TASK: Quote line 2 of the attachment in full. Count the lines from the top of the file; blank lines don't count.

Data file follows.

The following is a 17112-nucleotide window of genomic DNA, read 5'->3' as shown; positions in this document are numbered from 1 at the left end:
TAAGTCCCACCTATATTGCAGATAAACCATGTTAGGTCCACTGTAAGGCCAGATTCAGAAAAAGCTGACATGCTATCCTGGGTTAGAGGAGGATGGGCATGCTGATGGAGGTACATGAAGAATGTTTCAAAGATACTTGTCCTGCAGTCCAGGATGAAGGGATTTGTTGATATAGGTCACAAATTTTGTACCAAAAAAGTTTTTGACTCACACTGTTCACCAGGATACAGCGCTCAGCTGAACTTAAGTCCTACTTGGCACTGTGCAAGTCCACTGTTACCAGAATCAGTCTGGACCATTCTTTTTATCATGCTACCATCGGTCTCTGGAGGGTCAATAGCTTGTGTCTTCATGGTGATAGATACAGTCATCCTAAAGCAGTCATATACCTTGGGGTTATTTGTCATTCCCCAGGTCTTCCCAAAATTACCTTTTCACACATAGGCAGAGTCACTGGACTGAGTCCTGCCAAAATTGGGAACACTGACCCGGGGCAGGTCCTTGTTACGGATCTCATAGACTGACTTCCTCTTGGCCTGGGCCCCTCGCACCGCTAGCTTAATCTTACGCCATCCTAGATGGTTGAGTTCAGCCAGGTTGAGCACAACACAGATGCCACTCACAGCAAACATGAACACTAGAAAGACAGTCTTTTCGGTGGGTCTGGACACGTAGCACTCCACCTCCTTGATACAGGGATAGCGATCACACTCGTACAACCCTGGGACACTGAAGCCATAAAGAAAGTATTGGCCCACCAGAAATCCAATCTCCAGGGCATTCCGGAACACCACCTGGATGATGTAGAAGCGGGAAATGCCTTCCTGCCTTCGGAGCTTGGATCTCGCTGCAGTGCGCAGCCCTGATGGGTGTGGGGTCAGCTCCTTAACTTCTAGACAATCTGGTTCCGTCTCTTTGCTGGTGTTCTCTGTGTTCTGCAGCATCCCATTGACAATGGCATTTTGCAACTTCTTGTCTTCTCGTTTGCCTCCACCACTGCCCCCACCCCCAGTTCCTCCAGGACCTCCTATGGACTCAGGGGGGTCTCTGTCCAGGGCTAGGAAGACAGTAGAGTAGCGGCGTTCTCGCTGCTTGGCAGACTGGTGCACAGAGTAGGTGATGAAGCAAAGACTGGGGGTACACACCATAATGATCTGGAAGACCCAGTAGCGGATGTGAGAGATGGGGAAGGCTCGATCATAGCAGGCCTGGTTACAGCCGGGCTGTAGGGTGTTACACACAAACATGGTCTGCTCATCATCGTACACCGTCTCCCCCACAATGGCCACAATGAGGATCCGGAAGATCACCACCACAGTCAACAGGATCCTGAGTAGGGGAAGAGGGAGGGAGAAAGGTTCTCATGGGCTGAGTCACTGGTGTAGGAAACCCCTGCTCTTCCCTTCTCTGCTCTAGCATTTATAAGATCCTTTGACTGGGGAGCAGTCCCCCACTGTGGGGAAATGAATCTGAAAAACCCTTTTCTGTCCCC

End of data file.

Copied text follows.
TAAGTCCCACCTATATTGCAGATAAACCATGTTAGGTCCACTGTAAGGCCAGATTCAGAAAAAGCTGACATGCTATCCTGGGTTAGAGGAGGATGGGCATGCTGATGGAGGTACATGAAGAATGTTTCAAAGATACTTGTCCTGCAGTCCAGGATGAAGGGATTTGTTGATATAGGTCACAAATTTTGTACCAAAAAAGTTTTTGACTCACACTGTTCACCAGGATACAGCGCTCAGCTGAACTTAAGTCCTACTTGGCACTGTGCAAGTCCACTGTTACCAGAATCAGTCTGGACCATTCTTTTTATCATGCTACCATCGGTCTCTGGAGGGTCAATAGCTTGTGTCTTCATGGTGATAGATACAGTCATCCTAAAGCAGTCATATACCTTGGGGTTATTTGTCATTCCCCAGGTCTTCCCAAAATTACCTTTTCACACATAGGCAGAGTCACTGGACTGAGTCCTGCCAAAATTGGGAACACTGACCCGGGGCAGGTCCTTGTTACGGATCTCATAGACTGACTTCCTCTTGGCCTGGGCCCCTCGCACCGCTAGCTTAATCTTACGCCATCCTAGATGGTTGAGTTCAGCCAGGTTGAGCACAACACAGATGCCACTCACAGCAAACATGAACACTAGAAAGACAGTCTTTTCGGTGGGTCTGGACACGTAGCACTCCACCTCCTTGATACAGGGATAGCGATCACACTCGTACAACCCTGGGACACTGAAGCCATAAAGAAAGTATTGGCCCACCAGAAATCCAATCTCCAGGGCATTCCGGAACACCACCTGGATGATGTAGAAGCGGGAAATGCCTTCCTGCCTTCGGAGCTTGGATCTCGCTGCAGTGCGCAGCCCTGATGGGTGTGGGGTCAGCTCCTTAACTTCTAGACAATCTGGTTCCGTCTCTTTGCTGGTGTTCTCTGTGTTCTGCAGCATCCCATTGACAATGGCATTTTGCAACTTCTTGTCTTCTCGTTTGCCTCCACCACTGCCCCCACCCCCAGTTCCTCCAGGACCTCCTATGGACTCAGGGGGGTCTCTGTCCAGGGCTAGGAAGACAGTAGAGTAGCGGCGTTCTCGCTGCTTGGCAGACTGGTGCACAGAGTAGGTGATGAAGCAAAGACTGGGGGTACACACCATAATGATCTGGAAGACCCAGTAGCGGATGTGAGAGATGGGGAAGGCTCGATCATAGCAGGCCTGGTTACAGCCGGGCTGTAGGGTGTTACACACAAACATGGTCTGCTCATCATCGTACACCGTCTCCCCCACAATGGCCACAATGAGGATCCGGAAGATCACCACCACAGTCAACAGGATCCTGAGTAGGGGAAGAGGGAGGGAGAAAGGTTCTCATGGGCTGAGTCACTGGTGTAGGAAACCCCTGCTCTTCCCTTCTCTGCTCTAGCATTTATAAGATCCTTTGACTGGGGAGCAGTCCCCCACTGTGGGGAAATGAATCTGAAAAACCCTTTTCTGTCCCC